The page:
Comfort Food – Sandwiches are in!  Baker Mark Furstenberg did a demonstration using a sourdough bread boule, cut and hollowed, slathered inside with white bean spread, stuffed with slow cooked lamb, caramelized onions and black olives.  The bread was then weighted down and baked.  After baking, the boule was sliced and served as a fork and knife sandwich eat, and it was amazing.  Great flavors, a hearty meal, and simple ingredients made this an ultimate comfort meal.  Joyce Goldstein also showcased a tuna salad sandwich at the same sandwich workshop, made with Moroccan Charmoula Mayonnaise that was simple, ethnic but familiar, and above all, delicious.

Simple, Fresh, True Flavors – Recipes do not need a long list of ingredients to be “inspired”. The old adage of “keep it simple stupid” applies here!  Select the best ingredients available, make sure they are vibrant and fresh, and cook them in a way to let the true flavors of the food shine through.   Chef Jose Garces made a basic empanada but added a twist by using cooked plantain dough instead of the traditional flour dough, filled with a scallion, garlic, and queso fresco cheese filling.  The combination created a tasty dish that was simple and amazing and also a great gluten-free choice.

Street Food – Perhaps inspired by Hawker food stalls in Singapore, which are Singapore’s “food trucks”, mobile food trucks are still on the rise in the USA.  In Singapore, big bowls of noodle soups, hot pepper crab, satays, grilled meats, quick to prepare/easy to eat meals are the norm, but domestically, the variety has taken off and the choices are staggering.  Anything from empanadas, dumplings, sushi, Indian biryani, pizza, BBQ, fried chicken and waffles to desserts like cupcakes, cake shakes, make your own s’mores and fried doughnuts can be found being dished out of food trucks in many cities.  There is plenty of inspiration that can be translated to everyday foods we already love. How about Bulgogi wings?

 At The Marketplace we could sample the delicacies and demonstrations that we saw during the day, and sponsors had a chance to show their take on the conference theme.  While sampling everything would have required an extra stomach or two, there were a few notable dishes worth mentioning.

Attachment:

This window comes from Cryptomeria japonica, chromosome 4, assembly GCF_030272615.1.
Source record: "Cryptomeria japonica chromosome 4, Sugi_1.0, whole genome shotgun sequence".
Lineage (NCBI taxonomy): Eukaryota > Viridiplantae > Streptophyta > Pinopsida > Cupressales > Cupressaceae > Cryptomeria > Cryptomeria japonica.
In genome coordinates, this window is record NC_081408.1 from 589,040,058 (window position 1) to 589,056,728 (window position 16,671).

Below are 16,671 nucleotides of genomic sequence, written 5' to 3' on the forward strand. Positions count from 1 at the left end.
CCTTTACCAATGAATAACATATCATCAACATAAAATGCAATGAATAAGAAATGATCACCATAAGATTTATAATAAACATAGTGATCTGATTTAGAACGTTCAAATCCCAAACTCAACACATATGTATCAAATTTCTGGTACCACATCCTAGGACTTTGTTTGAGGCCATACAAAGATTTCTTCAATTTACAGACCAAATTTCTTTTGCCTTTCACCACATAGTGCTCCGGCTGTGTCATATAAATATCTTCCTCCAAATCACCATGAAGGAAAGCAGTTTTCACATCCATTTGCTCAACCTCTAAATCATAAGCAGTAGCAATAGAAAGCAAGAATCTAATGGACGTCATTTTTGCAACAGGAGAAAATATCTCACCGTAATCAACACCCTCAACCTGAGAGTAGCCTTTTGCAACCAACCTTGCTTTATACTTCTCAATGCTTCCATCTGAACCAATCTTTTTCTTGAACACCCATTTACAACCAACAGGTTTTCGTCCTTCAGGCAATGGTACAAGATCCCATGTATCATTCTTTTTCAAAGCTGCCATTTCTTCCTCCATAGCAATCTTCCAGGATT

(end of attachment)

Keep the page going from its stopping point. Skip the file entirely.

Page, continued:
Frito Lay served up walking Frito Pie variations that were innovative and definitely not something you’d find at the ballpark.  I tried the Sweet Cream, Salted Caramel and Amarena Cherry Tacos with Original Fritos Corn Chips.  Served in the bag  for a portable dish, I wasn’t sure the flavors were going to be harmonious, but they were well thought out and a great example of how sweet and savory can come together to create something unexpected. 

Shrimp & Cuttlefish with Black Rice Paella was another winner in my book; a very regional dish that was truly authentic, showing authenticity was NOT dead!  Topped with a foamy whipped egg white and green garlic topping, this paella was bursting with flavor and satisfied the comfort food need perfectly without being heavy. 

Chef Newman Miller of Quantum Foods made a puff pastry stuffed with braised beef ribs and Stilton blue cheese, showcasing simple and delicious can go hand in hand. 

Just to show that foie gras is always in style, another chef created a corn masa tamale wrapped banana leaf, steamed and then topped with a slab of seared foie gras.  Watching the preparation, my mouth watered and even though it wasn’t traditional, it looked delicious! 

 Much inspiration was gathered at this event, and now I am ready to translate this inspiration into innovative new dishes in the kitchen. I hope it has also sparked your imagination or at least made your mouth water and your taste buds long to sample a few of these flavors!

 Happy Eating,

 Chef Allison